Guide to West Yellowstone, Montana
West Yellowstone, Montana, is truly a tourist town in every sense of the word. This really isn’t surprising, since it serves as a primary gateway to Yellowstone National Park. West Yellowstone does nothing to hide it’s trappings as a tourist destination spot, either.
Yet, there is something a bit different that separates a true “tourist trap” from West Yellowstone. I guess what I’m saying is that West Yellowstone, while a tourist town in every sense of the word, is just plain different from your typical tourist trap encountered near other National Parks and popular places or along busy Interstate highways.
I like West Yellowstone. Even though I’m not a fan of crowds and touristy spots – truth be told, I tend to avoid them like the plague – I’ve had to spend time in West Yellowstone a number of times simply because the town really can’t be avoided. All roads seem to lead there, and the town is about the only “civilization” for miles and miles around.
What separates West Yellowstone from other total tourist traps is that West Yellowstone seems to have “character”, if that makes any sense. It’s not like a touristy thing that lies just off the Interstate, hoping to snag a few dollars from a desperate passing motorist. West Yellowstone seems to realize that people who visit probably end up spending lots of time there, so they’ve done a pretty nice job of making your stay in and around West Yellowstone a nice one.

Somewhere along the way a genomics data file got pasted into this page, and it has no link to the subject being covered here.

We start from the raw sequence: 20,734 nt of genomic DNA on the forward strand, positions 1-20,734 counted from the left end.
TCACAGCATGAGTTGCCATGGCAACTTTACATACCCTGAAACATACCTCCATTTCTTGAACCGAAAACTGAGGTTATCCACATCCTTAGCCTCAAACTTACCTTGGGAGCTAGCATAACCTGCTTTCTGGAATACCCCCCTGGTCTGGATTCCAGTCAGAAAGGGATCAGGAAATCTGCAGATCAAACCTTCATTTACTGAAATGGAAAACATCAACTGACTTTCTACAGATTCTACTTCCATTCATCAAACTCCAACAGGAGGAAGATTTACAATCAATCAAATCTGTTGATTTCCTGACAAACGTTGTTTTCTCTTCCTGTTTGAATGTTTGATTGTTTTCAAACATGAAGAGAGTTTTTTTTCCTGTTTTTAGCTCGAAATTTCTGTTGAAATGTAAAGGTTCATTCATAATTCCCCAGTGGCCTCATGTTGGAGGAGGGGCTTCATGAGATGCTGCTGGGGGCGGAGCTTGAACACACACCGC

To begin with, West Yellowstone is extremely simple to get around. The town’s road system is an easy to figure out grid pattern, and the wide width of the streets allows traffic and people to flow well enough. Parking, unlike in many tourist traps of the world, is also not really a problem. You can usually find a place to park within a block or two of where you want to go.
Moreover, the town of West Yellowstone has an absolute dizzying array of things in town. What it does lack, much to its credit, is a Wal-Mart or other “superstore”. Instead, West Yellowstone is filled with hundreds of little “mom and pop” specialty shops – many of which carry very unique items that you will find no place else. I especially like the little book store they have – buried as it may be in an almost hidden mall (for the life of me, I can’t remember the name of this place).
West Yellowstone is also not lacking in dining options. Overall, Montana is somewhat barren in dining variety, but West Yellowstone bucks this trend. No matter how your culinary tastes may run, on any particular day you’re likely to find something in town to satisfy it. While not all restaurants may be good, of course, all the ones I ate at were better than average. For pizza, the best place in town is the “Gusher,” which has been in existence seemingly forever.
Of course, the other side of all this is that West Yellowstone is not exactly the cheapest spot around to eat and buy stuff. It’s location in the middle of nowhere and its tourist trappings lead to eye-raising prices for things like groceries, restaurant food and gas. And hotel and motel rooms are quite pricy during the summer, too.
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